Instead of taking a business subject and breaking it up into multiple relational structures, MongoDB can store the business subject in the minimal number of documents. For example, instead of storing title and author information in two distinct relational structures, title, author, and other title-related information can all be stored in a single document called Book, which is much more intuitive and usually easier to work with.
Ad hoc queries
Any field in a MongoDB document can be indexed (indices in MongoDB are conceptually similar to those in RDBMSes). Secondary indices are also available.
MongoDB provides high availability with replica sets. A replica set consists of two or more copies of the data. Each replica set member may act in the role of primary or secondary replica at any time. The primary replica performs all writes and reads by default. Secondary replicas maintain a copy of the data on the primary using built-in replication. When a primary replica fails, the replica set automatically conducts an election process to determine which secondary should become the primary. Secondaries can also perform read operations, but the data is eventually consistent by default.
MongoDB scales horizontally using sharding. The user chooses a shard key, which determines how the data in a collection will be distributed. The data is split into ranges (based on the shard key) and distributed across multiple shards. (A shard is a master with one or more slaves.)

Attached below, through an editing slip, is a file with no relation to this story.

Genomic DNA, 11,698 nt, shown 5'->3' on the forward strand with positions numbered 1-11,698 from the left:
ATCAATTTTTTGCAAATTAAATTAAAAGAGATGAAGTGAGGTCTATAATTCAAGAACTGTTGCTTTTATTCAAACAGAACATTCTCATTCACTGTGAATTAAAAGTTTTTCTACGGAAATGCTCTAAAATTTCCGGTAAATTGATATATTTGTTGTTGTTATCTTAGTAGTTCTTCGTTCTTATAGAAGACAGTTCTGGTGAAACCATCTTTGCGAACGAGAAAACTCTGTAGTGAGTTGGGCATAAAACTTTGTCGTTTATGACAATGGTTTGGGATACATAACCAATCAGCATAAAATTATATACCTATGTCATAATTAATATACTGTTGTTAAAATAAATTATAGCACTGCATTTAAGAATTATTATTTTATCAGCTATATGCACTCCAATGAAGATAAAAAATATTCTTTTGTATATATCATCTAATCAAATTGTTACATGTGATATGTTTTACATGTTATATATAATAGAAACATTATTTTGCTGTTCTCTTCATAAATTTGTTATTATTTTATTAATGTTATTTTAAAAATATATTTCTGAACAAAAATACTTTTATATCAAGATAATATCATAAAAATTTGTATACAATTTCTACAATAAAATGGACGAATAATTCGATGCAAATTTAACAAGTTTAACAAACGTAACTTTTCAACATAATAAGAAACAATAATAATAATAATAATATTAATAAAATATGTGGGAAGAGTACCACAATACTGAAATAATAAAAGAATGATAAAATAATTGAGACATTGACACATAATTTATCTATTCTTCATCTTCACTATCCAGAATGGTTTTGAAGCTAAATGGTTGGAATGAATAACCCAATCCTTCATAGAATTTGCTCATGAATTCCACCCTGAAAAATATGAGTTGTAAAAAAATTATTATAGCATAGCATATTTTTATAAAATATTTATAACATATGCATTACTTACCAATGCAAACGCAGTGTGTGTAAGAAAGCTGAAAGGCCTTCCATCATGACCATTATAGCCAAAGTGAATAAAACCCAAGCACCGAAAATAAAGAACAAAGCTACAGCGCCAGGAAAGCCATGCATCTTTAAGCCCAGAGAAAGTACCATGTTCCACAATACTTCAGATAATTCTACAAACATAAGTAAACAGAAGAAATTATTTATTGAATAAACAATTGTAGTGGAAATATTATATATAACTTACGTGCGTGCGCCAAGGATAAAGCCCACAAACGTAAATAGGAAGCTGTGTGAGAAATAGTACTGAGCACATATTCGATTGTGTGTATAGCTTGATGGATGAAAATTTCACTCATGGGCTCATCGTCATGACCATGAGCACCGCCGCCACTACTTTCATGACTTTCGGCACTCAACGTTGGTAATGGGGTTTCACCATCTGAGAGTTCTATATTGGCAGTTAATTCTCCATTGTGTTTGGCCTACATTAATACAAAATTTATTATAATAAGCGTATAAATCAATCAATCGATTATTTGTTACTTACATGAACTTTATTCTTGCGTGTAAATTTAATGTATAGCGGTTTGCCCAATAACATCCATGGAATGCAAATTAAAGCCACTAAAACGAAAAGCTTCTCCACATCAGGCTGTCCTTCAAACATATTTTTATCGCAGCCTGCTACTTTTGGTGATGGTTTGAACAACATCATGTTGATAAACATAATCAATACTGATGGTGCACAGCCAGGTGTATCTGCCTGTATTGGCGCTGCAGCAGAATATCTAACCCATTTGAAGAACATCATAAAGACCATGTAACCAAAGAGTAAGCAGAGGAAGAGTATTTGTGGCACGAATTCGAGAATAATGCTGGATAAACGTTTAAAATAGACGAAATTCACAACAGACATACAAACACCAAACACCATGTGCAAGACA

MongoDB can run over multiple servers, balancing the load and/or duplicating data to keep the system up and running in case of hardware failure. Automatic configuration is easy to deploy, and new machines can be added to a running database.
MongoDB can be used as a file system, taking advantage of load balancing and data replication features over multiple machines for storing files.
This function, called GridFS, is included with MongoDB drivers and available with no difficulty for development languages (see "Language Support" for a list of supported languages). MongoDB exposes functions for file manipulation and content to developers. GridFS is used, for example, in plugins for NGINX and lighttpd. Instead of storing a file in a single document, GridFS divides a file into parts, or chunks, and stores each of those chunks as a separate document.
In a multi-machine MongoDB system, files can be distributed and copied multiple times between machines transparently, thus effectively creating a load-balanced and fault-tolerant system.
MapReduce can be used for batch processing of data and aggregation operations. The aggregation framework enables users to obtain the kind of results for which the SQL GROUP BY clause is used.
MongoDB supports fixed-size collections called capped collections. This type of collection maintains insertion order and, once the specified size has been reached, behaves like a circular queue.
Prior to November 2012, MongoDB's default consistency model ("write concern") acknowledged writes as soon as they had entered the client's outgoing queue, meaning that the default setup was vulnerable to client crashes.